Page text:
As the nation starts to reopen, organizations and individuals are examining when people will return to offices, what that experience will look like, and indeed whether they should consider permanent remote work options.  According to a May 2020 Loeb Leadership study, “67% of respondents report they would like their job to stay remote once it’s safe to return to the office, even if it’s only a few days a week.”  Christine Lamb, a partner at Fortis Law Partners in Denver, advises that HR should start planning now, and “an effective remote work policy should address issues including eligibility, equipment, expenses, safety, security, work hours and communication.”  In addition, maintaining a strong organizational culture may present new challenges, especially if some people are in an office and others are not.

Below is a small selection of free resources centered on working from home that address key questions and concerns. Except for references to national and state-specific laws and regulations, guidance may also be of interest to our colleagues around the globe.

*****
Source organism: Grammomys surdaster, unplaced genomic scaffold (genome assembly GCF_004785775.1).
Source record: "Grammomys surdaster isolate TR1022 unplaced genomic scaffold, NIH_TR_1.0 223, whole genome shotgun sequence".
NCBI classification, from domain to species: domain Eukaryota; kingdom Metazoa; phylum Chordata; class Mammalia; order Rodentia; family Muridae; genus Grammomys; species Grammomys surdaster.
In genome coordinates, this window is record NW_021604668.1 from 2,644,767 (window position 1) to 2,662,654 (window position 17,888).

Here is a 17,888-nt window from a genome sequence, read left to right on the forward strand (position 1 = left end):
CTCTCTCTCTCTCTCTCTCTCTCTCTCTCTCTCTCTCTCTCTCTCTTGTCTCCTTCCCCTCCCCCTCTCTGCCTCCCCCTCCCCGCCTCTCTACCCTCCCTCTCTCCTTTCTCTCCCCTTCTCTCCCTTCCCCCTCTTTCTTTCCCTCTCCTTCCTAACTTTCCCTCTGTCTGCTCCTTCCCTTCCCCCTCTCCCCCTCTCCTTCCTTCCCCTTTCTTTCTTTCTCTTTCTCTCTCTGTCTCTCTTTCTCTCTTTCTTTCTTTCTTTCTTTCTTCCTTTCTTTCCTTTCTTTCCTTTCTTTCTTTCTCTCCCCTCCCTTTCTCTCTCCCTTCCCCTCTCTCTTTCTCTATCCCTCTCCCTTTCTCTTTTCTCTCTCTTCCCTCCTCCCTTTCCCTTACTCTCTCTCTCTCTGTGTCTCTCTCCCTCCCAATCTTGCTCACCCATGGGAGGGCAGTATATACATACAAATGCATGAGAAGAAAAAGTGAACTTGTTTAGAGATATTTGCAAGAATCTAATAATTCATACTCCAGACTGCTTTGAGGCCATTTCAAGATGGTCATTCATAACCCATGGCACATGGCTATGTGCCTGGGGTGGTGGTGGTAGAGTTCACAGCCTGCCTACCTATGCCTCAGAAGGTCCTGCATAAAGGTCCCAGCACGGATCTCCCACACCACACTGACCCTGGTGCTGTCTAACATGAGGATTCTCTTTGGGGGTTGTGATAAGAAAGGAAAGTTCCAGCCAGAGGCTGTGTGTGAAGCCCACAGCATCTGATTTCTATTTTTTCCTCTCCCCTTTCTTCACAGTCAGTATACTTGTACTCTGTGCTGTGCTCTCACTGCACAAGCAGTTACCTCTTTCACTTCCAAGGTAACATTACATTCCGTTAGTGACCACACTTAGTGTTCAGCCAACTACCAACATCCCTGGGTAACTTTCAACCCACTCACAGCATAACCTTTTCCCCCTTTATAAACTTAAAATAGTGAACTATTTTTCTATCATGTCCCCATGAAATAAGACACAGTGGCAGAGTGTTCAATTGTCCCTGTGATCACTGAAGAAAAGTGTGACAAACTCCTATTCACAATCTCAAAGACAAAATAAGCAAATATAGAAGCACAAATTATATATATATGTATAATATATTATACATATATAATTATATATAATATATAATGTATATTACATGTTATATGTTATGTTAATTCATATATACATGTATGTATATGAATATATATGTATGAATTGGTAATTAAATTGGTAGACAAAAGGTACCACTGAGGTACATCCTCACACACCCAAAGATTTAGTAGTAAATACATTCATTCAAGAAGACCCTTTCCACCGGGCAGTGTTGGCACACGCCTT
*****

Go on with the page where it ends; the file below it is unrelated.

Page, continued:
“Do I Have to Return to the Office?”

Can Employees Refuse to Return to Work Because of COVID-19? Ogletree Deakins, May 26, 2020.

The Next Normal: A Littler Insight on Returning to Work – Handling Concerns About Hesitant or “High-Risk” EmployeesLittler Mendelson PC, April 30, 2020.

Consider the Circumstances: What to Expect When You’re Expecting Employees to Return to Work and They Refuse: Blog Labor & Employment InsightsBradley Arant Boult Cummings LLP, May 29, 2020.

Don’t Get Cocky: Firms May Not Be Prepared for Long-Term Remote Work., May 7, 2020.

Drafting or Revising a Formal Policy